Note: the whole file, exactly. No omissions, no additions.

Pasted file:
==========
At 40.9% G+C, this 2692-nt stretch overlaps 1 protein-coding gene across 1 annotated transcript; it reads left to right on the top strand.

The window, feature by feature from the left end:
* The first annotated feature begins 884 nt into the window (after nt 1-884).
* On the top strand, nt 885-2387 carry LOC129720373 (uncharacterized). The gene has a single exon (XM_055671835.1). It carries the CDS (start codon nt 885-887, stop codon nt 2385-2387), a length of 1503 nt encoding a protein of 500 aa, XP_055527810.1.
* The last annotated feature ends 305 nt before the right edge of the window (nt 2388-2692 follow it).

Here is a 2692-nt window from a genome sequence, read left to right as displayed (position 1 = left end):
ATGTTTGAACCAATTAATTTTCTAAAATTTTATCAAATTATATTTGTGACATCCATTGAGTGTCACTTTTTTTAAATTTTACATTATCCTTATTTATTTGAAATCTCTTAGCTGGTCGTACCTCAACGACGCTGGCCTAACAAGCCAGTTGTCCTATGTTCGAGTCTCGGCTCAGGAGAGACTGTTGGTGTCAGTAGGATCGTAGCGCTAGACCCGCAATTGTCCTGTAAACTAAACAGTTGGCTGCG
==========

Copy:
At 40.9% G+C, this 2692-nt stretch overlaps 1 protein-coding gene across 1 annotated transcript; it reads left to right on the top strand.

The window, feature by feature from the left end:
* The first annotated feature begins 884 nt into the window (after nt 1-884).
* On the top strand, nt 885-2387 carry LOC129720373 (uncharacterized). The gene has a single exon (XM_055671835.1). It carries the CDS (start codon nt 885-887, stop codon nt 2385-2387), a length of 1503 nt encoding a protein of 500 aa, XP_055527810.1.
* The last annotated feature ends 305 nt before the right edge of the window (nt 2388-2692 follow it).

Here is a 2692-nt window from a genome sequence, read left to right as displayed (position 1 = left end):
ATGTTTGAACCAATTAATTTTCTAAAATTTTATCAAATTATATTTGTGACATCCATTGAGTGTCACTTTTTTTAAATTTTACATTATCCTTATTTATTTGAAATCTCTTAGCTGGTCGTACCTCAACGACGCTGGCCTAACAAGCCAGTTGTCCTATGTTCGAGTCTCGGCTCAGGAGAGACTGTTGGTGTCAGTAGGATCGTAGCGCTAGACCCGCAATTGTCCTGTAAACTAAACAGTTGGCTGCG